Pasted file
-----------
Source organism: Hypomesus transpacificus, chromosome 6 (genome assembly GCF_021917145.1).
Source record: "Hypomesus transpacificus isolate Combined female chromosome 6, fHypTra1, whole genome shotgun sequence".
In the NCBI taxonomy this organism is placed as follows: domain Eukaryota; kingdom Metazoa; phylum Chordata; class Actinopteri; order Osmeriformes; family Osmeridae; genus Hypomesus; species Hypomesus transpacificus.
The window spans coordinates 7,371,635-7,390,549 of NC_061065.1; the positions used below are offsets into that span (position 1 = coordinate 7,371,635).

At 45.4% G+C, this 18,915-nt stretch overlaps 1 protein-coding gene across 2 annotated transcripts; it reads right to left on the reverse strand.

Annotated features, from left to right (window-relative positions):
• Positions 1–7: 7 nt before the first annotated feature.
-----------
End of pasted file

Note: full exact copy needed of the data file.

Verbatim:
Source organism: Hypomesus transpacificus, chromosome 6 (genome assembly GCF_021917145.1).
Source record: "Hypomesus transpacificus isolate Combined female chromosome 6, fHypTra1, whole genome shotgun sequence".
In the NCBI taxonomy this organism is placed as follows: domain Eukaryota; kingdom Metazoa; phylum Chordata; class Actinopteri; order Osmeriformes; family Osmeridae; genus Hypomesus; species Hypomesus transpacificus.
The window spans coordinates 7,371,635-7,390,549 of NC_061065.1; the positions used below are offsets into that span (position 1 = coordinate 7,371,635).

At 45.4% G+C, this 18,915-nt stretch overlaps 1 protein-coding gene across 2 annotated transcripts; it reads right to left on the reverse strand.

Annotated features, from left to right (window-relative positions):
• Positions 1–7: 7 nt before the first annotated feature.